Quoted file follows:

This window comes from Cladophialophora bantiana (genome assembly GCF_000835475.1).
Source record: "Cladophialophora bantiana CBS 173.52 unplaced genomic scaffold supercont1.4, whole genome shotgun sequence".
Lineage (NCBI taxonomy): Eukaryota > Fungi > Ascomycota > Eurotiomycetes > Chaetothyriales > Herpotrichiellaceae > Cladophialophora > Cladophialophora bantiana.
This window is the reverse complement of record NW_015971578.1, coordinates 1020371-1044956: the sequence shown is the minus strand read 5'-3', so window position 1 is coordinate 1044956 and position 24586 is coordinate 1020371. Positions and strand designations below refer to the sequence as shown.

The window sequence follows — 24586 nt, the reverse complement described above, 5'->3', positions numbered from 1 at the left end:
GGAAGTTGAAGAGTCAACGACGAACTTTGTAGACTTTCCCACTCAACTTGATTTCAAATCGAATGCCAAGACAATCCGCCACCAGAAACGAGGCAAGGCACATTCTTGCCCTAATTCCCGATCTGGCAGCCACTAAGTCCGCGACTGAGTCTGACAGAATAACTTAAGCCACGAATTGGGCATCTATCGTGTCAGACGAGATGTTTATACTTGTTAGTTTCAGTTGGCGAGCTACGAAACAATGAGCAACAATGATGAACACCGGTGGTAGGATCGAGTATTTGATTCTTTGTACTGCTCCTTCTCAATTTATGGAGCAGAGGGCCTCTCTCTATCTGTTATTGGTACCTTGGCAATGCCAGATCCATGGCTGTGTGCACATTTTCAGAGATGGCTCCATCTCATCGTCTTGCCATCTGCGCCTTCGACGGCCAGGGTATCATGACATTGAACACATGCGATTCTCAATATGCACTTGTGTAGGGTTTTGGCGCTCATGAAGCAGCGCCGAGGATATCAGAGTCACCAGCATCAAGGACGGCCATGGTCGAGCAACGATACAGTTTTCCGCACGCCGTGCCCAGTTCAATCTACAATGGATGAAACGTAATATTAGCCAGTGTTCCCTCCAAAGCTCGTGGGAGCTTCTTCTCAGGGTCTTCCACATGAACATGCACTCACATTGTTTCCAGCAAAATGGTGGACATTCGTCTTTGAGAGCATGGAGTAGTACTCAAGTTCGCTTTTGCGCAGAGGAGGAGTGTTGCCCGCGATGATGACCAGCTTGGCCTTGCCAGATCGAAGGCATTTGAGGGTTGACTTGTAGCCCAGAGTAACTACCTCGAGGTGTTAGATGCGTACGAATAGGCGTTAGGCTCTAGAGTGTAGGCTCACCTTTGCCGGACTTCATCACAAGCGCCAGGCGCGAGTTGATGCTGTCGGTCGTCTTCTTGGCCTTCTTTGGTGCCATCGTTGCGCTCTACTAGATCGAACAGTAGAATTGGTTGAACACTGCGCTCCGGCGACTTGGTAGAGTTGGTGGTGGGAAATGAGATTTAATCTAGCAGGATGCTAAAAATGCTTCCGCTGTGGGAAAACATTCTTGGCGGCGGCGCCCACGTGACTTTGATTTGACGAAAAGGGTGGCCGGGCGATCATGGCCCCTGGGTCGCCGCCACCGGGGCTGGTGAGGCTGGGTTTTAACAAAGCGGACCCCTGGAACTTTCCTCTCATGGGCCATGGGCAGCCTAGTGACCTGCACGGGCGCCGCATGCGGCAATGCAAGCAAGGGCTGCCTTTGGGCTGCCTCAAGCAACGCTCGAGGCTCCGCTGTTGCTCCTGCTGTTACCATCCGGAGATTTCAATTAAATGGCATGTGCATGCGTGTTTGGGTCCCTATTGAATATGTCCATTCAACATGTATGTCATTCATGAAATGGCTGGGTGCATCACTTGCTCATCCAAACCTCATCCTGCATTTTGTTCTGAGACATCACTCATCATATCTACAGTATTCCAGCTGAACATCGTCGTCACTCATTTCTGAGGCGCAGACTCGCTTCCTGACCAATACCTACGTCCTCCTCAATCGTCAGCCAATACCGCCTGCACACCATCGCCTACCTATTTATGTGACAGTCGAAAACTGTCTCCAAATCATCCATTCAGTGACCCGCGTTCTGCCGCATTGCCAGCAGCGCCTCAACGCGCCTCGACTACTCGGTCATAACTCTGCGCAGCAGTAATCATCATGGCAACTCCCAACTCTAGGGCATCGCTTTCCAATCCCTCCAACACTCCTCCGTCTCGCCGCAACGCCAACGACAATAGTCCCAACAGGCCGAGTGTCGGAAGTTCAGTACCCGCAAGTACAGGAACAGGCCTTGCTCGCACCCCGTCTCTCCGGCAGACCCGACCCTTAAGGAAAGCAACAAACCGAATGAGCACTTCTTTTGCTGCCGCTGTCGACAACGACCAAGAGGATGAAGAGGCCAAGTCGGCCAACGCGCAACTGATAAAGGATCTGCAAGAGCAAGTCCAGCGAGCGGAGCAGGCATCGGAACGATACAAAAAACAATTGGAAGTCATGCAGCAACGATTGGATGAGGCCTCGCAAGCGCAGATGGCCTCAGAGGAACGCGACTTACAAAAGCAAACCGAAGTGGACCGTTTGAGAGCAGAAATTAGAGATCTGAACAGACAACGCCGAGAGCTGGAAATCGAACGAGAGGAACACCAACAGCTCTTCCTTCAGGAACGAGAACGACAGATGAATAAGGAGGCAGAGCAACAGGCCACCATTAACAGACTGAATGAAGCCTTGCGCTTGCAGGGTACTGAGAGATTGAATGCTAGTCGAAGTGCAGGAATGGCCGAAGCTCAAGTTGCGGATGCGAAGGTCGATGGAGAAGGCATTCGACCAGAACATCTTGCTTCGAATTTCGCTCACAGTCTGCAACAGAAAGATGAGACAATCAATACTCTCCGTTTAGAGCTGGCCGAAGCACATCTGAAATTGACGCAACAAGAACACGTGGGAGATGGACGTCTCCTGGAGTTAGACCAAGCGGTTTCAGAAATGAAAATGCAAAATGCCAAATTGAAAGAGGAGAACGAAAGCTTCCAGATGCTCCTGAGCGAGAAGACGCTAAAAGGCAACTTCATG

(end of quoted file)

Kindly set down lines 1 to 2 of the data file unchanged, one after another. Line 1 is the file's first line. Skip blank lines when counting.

This window comes from Cladophialophora bantiana (genome assembly GCF_000835475.1).
Source record: "Cladophialophora bantiana CBS 173.52 unplaced genomic scaffold supercont1.4, whole genome shotgun sequence".